Upstairs at Wah Lee’s: Portraits from the C.S. Wing Studio

Constable Dave Anderson on left, in front of Wah Lee Store, c. 1910. Courtesy of The Quesnel & District Museum and Archives.

July 1st to September 29th 2012

The Courtenay and District Museum plays host to the traveling exhibit Upstairs at Wah Lee’s this summer.

The exhibition consists of 30 photographs captured by Chinese Canadian photographer Chow Shong Wing circa 1910 in the town of Quesnel, BC.

Chow Shong Wing was the first professional photographer in the town and, if the intimacy of the portraits is any indication, was well acquainted with the First Nations, Chinese and Caucasian people who sat before his lens.

The Wing photographs speak profoundly of the powerful economic, religious and social forces of acculturation at work in the then young province of British Columbia. These are portraits of people in a small town, taken by a small town photographer. They are unique because the small town was an intensely multicultural community and the photographer himself was a distinct part of the milieu.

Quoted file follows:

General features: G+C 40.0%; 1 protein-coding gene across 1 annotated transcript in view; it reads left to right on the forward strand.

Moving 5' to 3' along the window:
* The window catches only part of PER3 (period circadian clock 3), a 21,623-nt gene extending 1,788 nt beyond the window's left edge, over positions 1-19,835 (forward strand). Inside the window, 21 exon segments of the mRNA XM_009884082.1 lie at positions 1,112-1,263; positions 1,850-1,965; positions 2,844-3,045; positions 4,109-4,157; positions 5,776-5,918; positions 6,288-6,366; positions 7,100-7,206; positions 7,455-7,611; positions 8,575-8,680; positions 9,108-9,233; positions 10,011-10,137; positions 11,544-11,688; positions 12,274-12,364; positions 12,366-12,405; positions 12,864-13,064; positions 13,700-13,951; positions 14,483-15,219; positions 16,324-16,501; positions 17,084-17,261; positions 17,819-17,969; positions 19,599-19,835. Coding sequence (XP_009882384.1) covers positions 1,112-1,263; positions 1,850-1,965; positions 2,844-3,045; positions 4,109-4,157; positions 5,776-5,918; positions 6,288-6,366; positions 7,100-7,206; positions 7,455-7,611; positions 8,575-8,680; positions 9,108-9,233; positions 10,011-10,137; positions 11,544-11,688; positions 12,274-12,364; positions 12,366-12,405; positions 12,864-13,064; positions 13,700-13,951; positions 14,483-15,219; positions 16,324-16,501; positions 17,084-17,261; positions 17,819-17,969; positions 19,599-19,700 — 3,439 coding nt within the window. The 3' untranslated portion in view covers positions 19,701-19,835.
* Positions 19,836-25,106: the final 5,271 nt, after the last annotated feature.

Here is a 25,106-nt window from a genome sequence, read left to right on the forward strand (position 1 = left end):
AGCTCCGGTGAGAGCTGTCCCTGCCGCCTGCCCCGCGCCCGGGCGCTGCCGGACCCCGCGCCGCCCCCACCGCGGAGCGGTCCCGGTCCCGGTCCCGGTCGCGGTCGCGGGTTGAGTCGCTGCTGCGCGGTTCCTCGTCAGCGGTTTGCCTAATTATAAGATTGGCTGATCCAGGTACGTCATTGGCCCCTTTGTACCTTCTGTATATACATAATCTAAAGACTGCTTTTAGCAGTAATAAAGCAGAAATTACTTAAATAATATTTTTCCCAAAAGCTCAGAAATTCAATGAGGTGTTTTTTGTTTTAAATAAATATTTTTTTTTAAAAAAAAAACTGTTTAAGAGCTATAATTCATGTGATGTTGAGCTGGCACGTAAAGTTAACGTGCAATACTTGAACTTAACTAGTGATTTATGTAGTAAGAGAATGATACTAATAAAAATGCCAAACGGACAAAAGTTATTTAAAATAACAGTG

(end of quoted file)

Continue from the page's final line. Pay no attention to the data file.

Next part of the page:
The images in this exhibition were selected from a larger glass plate negative collection housed in the Quesnel and District Museum and Archives and are fairly representative of both the conventions of Wing’s photography and the people who sat before his lens.

The contemporary prints are largely un-retouched, acknowledging the degradation of emulsion from the glass-plates.

This exhibition will be of interest to the general public as well as photographers, Chinese-Canadians and First Nations communities.

The exhibition is curated by Faith Moosang and organized by The Quesnel & District Museum and Archives.